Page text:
Once Tiger is gone from the game, then we may never see his likes again for some time, writes John McHenry.
For most of the day, I have been batting off wild accusations and innuendo about one of the greatest sportsmen of my lifetime Tiger Woods. For me, this is personal, because I am fortunate to have been paired competitively with Tiger in Asia and to understand just how difficult the world of professional golf actually is.
Tiger is the greatest competitive golfer I have ever witnessed and loathe as I am to admit his career now is over, at best it seems that we will never again be able to witness the combination of factors that made him once such a dominant force.
With 14 major championships, 106 professional wins worldwide and a win ratio of just under 30% for all tournaments played (as compared to Jack Nicklaus’s 12%), Tiger dominated because he brought a whole new level of athleticism and professionalism to the game of golf.
He was the fittest player, the best course strategist, the best long iron player and most importantly the most dominant player from 115 yards in from 1997-2008. His chipping game, shot variety, and competitive mind and imagination were light years ahead of all-comers but it was his ability to handle pressure situation and to “hole out” putts at the most crucial moments, that will forever mark him as one of if not the greatest golfer of all time.
No one can argue but that his public struggles away from the course, started to surface after the death of the most influential man in his life – his father Earl in 2006. Woods Snr was his friend, his first coach, his psychologist and a role model to look up to.
He was also a serial womaniser and while no one fully knows the impact his indiscretions had, it is fair to say Tiger’s infidelity scandal in 2009 was probably one of the most high-profile falls from grace of all time.
It led to a series of apologies, the break-up of his marriage, the loss of a number of lucrative endorsement deals, and a period away from the game.
Most importantly it also led to a public damnation of a man who once seemed invincible.
Winning tournaments and especially major championships can go a long way towards changing the affection for a fallen superstar (just ask John Daly) but Tiger’s ongoing injuries and follow-up surgeries have meant that since 2009, he has never been able to get himself back on a consistent competitive footing — and now, much like an old train, one fears his latest DUI (driving under the influence) charge, may in fact be a catalyst for retirement. I hope not because once Tiger is gone from the game, then we may never see his likes again for some time.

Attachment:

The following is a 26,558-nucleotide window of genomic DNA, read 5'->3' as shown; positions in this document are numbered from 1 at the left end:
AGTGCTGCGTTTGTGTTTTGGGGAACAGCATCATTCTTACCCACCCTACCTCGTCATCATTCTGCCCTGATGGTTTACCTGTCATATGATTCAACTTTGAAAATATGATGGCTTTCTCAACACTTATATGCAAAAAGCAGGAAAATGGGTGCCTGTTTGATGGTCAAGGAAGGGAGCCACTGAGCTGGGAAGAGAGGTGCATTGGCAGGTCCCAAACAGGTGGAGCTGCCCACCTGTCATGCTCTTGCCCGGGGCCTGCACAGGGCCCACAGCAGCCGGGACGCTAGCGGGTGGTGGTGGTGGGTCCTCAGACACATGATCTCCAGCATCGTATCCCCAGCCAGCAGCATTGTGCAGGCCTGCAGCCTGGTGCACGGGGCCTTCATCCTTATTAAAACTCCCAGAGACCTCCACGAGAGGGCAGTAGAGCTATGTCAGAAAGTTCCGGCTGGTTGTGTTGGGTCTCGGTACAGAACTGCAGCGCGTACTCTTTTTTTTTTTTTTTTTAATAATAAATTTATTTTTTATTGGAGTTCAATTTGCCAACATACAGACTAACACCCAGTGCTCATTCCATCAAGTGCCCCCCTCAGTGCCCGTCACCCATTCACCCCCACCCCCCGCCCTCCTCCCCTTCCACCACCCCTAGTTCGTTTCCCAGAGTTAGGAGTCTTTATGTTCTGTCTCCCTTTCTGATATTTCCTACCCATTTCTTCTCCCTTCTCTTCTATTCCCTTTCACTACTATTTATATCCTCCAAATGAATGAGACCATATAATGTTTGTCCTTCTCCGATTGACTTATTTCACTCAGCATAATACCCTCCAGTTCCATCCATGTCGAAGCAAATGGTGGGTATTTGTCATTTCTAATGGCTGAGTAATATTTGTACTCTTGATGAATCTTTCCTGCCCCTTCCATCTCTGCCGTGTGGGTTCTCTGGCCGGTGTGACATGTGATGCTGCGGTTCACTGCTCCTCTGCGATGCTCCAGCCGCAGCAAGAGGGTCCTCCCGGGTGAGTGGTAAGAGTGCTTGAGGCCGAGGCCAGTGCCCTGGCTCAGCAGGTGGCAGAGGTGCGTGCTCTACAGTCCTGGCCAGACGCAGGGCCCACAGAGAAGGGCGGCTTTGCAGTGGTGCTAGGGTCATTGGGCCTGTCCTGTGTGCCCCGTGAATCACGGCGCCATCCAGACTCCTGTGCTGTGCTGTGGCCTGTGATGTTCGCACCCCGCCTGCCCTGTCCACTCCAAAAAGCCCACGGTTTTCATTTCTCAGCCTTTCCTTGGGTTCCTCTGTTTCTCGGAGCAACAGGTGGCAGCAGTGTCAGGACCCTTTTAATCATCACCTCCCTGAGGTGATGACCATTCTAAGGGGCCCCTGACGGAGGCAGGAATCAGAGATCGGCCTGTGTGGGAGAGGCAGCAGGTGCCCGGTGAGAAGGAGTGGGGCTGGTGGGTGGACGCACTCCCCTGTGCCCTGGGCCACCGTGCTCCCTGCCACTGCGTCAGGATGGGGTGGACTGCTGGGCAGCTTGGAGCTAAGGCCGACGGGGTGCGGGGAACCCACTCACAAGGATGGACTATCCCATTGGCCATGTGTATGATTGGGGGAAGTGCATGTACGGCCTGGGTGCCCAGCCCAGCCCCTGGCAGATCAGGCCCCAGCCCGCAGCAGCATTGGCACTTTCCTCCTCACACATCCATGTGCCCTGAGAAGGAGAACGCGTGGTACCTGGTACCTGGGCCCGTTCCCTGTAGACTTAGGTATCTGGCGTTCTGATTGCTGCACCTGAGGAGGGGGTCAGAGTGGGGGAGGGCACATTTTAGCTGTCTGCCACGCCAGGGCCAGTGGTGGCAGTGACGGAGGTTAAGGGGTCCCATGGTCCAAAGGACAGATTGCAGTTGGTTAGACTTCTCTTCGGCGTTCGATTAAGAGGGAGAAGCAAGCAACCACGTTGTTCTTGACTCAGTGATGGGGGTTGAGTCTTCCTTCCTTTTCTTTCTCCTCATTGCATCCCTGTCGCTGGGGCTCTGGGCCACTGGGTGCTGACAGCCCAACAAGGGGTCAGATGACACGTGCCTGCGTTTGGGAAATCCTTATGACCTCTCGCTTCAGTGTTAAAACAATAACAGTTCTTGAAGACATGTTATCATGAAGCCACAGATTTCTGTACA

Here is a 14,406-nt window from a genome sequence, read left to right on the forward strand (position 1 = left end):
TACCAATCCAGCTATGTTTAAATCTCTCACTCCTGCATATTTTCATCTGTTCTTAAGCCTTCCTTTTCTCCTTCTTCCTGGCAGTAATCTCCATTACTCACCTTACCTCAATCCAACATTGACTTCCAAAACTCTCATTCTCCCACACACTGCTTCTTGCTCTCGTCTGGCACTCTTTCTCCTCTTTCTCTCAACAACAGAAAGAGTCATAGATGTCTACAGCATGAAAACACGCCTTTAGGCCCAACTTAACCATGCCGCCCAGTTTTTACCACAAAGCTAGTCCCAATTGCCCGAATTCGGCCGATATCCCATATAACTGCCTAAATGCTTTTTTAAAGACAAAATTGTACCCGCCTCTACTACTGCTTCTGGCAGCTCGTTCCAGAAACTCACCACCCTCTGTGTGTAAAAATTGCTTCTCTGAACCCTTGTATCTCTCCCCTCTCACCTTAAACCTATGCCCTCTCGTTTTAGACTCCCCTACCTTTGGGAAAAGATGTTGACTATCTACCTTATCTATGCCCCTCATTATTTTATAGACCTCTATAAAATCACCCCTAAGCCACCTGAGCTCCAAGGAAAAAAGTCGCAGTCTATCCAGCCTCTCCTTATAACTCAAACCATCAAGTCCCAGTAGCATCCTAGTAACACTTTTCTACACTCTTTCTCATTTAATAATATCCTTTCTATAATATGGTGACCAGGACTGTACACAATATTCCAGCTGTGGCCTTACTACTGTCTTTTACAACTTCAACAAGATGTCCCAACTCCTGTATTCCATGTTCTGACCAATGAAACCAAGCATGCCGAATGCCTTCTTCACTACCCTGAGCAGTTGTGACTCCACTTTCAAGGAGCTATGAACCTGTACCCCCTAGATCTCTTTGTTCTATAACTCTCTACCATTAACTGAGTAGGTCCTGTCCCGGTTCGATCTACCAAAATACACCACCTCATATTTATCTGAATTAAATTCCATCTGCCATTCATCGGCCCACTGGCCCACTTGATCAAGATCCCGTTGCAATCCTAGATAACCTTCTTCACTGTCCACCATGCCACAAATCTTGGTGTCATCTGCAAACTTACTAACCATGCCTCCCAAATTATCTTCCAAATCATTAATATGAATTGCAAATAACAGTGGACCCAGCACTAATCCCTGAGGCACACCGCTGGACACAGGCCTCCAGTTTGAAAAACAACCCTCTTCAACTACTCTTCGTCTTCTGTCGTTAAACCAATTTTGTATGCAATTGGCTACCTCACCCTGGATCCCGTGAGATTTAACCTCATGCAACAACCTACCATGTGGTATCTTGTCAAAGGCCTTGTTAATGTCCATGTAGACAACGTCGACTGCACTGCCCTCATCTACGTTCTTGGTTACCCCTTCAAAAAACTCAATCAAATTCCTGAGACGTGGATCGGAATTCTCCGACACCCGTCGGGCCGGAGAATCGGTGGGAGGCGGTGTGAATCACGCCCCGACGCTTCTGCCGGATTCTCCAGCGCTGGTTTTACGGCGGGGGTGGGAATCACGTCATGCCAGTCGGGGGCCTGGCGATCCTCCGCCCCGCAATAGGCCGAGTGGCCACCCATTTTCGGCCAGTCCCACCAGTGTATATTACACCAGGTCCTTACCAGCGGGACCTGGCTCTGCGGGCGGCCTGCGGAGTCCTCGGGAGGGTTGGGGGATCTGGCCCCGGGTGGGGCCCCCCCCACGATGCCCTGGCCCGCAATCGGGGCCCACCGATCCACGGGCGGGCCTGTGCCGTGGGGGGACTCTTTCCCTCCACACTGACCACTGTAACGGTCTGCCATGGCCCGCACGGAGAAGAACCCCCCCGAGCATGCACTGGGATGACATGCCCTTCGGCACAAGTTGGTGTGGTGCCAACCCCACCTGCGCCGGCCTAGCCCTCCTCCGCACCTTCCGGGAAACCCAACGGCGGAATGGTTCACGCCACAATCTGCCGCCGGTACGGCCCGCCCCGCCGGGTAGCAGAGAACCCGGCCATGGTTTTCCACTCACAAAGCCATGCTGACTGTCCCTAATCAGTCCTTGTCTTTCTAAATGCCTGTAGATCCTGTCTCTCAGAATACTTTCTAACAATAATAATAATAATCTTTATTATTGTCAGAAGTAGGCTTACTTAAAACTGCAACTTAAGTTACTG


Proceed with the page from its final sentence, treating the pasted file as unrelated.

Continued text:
That said, the public outrage to his misdemeanours does beg the question — why should we hold up our sporting superstars to have all-round personalities and values, when they so patently do not?
Tiger Woods is a great golfer but why should his moral compass be compared to Jack Nicklaus. He holds his dominant position in the game because through his performances, he elicits emotions, he exemplifies excellence and he demonstrates sheer courage time and time again.
Tiger is one of a long line of professional athletes whose misdeeds have been exposed to the glare of public scrutiny and discourse. He is not the first and he will not be the last to lose sponsors over his actions but just as one will fall away – another is just as likely to fill that space. The ideal of moral character resonates profoundly, but it is not clearly understood or always put into practice. Just look at Porsche’s continuing support of Maria Sharapova despite her ban for a failed drugs test.
As a society, we too readily take the high moral ground?
We are shocked by what athletes will do to get ahead, but we continuously promote a culture where winning and success has become sacrosanct. We despise business executives or politicians when they break our trust — but we are more than willing to support them in the boom times as long as we can cash in too.
We desire character, but, as a culture we don’t fully value or reward it.
Tiger Woods has done a lot of stupid things in his life he would probably be the first to recognise and change if he had the chance. He is also a great golfer — perhaps the best of all time — and much like our own Rory McIlroy, I hope he soon finds a sufficiently healthy body to show us what we have been missing in his absence from the game.
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